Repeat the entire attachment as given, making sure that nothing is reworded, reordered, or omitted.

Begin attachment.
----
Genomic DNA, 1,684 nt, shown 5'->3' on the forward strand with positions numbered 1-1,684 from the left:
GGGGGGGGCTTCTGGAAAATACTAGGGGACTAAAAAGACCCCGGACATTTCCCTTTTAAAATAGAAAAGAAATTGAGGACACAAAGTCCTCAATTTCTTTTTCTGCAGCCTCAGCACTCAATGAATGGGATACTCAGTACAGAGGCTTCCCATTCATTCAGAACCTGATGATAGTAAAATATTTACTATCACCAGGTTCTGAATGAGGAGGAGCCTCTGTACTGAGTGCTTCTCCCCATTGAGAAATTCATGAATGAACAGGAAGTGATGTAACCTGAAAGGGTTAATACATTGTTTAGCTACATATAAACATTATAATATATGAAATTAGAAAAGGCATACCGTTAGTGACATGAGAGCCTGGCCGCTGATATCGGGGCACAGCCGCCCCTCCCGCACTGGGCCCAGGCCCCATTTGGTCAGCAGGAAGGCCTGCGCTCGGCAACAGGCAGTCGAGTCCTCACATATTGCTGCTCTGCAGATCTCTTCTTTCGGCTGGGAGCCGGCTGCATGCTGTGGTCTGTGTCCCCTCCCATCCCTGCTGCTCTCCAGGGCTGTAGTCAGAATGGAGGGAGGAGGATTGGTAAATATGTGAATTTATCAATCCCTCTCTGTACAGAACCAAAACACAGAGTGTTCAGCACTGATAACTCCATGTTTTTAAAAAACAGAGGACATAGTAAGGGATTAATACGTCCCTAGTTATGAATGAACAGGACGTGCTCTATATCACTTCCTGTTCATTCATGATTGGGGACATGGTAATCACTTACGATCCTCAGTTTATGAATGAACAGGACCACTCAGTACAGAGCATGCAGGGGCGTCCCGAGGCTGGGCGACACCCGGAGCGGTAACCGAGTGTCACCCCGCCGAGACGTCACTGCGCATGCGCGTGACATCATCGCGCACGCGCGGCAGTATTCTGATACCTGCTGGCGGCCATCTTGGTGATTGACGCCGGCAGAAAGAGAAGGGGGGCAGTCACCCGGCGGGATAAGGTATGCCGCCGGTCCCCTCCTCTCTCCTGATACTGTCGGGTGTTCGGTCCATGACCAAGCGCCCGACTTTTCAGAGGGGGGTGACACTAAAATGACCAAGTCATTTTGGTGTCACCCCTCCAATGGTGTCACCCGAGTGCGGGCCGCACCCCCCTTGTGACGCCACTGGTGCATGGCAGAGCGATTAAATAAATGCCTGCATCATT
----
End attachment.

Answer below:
Genomic DNA, 1,684 nt, shown 5'->3' on the forward strand with positions numbered 1-1,684 from the left:
GGGGGGGGCTTCTGGAAAATACTAGGGGACTAAAAAGACCCCGGACATTTCCCTTTTAAAATAGAAAAGAAATTGAGGACACAAAGTCCTCAATTTCTTTTTCTGCAGCCTCAGCACTCAATGAATGGGATACTCAGTACAGAGGCTTCCCATTCATTCAGAACCTGATGATAGTAAAATATTTACTATCACCAGGTTCTGAATGAGGAGGAGCCTCTGTACTGAGTGCTTCTCCCCATTGAGAAATTCATGAATGAACAGGAAGTGATGTAACCTGAAAGGGTTAATACATTGTTTAGCTACATATAAACATTATAATATATGAAATTAGAAAAGGCATACCGTTAGTGACATGAGAGCCTGGCCGCTGATATCGGGGCACAGCCGCCCCTCCCGCACTGGGCCCAGGCCCCATTTGGTCAGCAGGAAGGCCTGCGCTCGGCAACAGGCAGTCGAGTCCTCACATATTGCTGCTCTGCAGATCTCTTCTTTCGGCTGGGAGCCGGCTGCATGCTGTGGTCTGTGTCCCCTCCCATCCCTGCTGCTCTCCAGGGCTGTAGTCAGAATGGAGGGAGGAGGATTGGTAAATATGTGAATTTATCAATCCCTCTCTGTACAGAACCAAAACACAGAGTGTTCAGCACTGATAACTCCATGTTTTTAAAAAACAGAGGACATAGTAAGGGATTAATACGTCCCTAGTTATGAATGAACAGGACGTGCTCTATATCACTTCCTGTTCATTCATGATTGGGGACATGGTAATCACTTACGATCCTCAGTTTATGAATGAACAGGACCACTCAGTACAGAGCATGCAGGGGCGTCCCGAGGCTGGGCGACACCCGGAGCGGTAACCGAGTGTCACCCCGCCGAGACGTCACTGCGCATGCGCGTGACATCATCGCGCACGCGCGGCAGTATTCTGATACCTGCTGGCGGCCATCTTGGTGATTGACGCCGGCAGAAAGAGAAGGGGGGCAGTCACCCGGCGGGATAAGGTATGCCGCCGGTCCCCTCCTCTCTCCTGATACTGTCGGGTGTTCGGTCCATGACCAAGCGCCCGACTTTTCAGAGGGGGGTGACACTAAAATGACCAAGTCATTTTGGTGTCACCCCTCCAATGGTGTCACCCGAGTGCGGGCCGCACCCCCCTTGTGACGCCACTGGTGCATGGCAGAGCGATTAAATAAATGCCTGCATCATT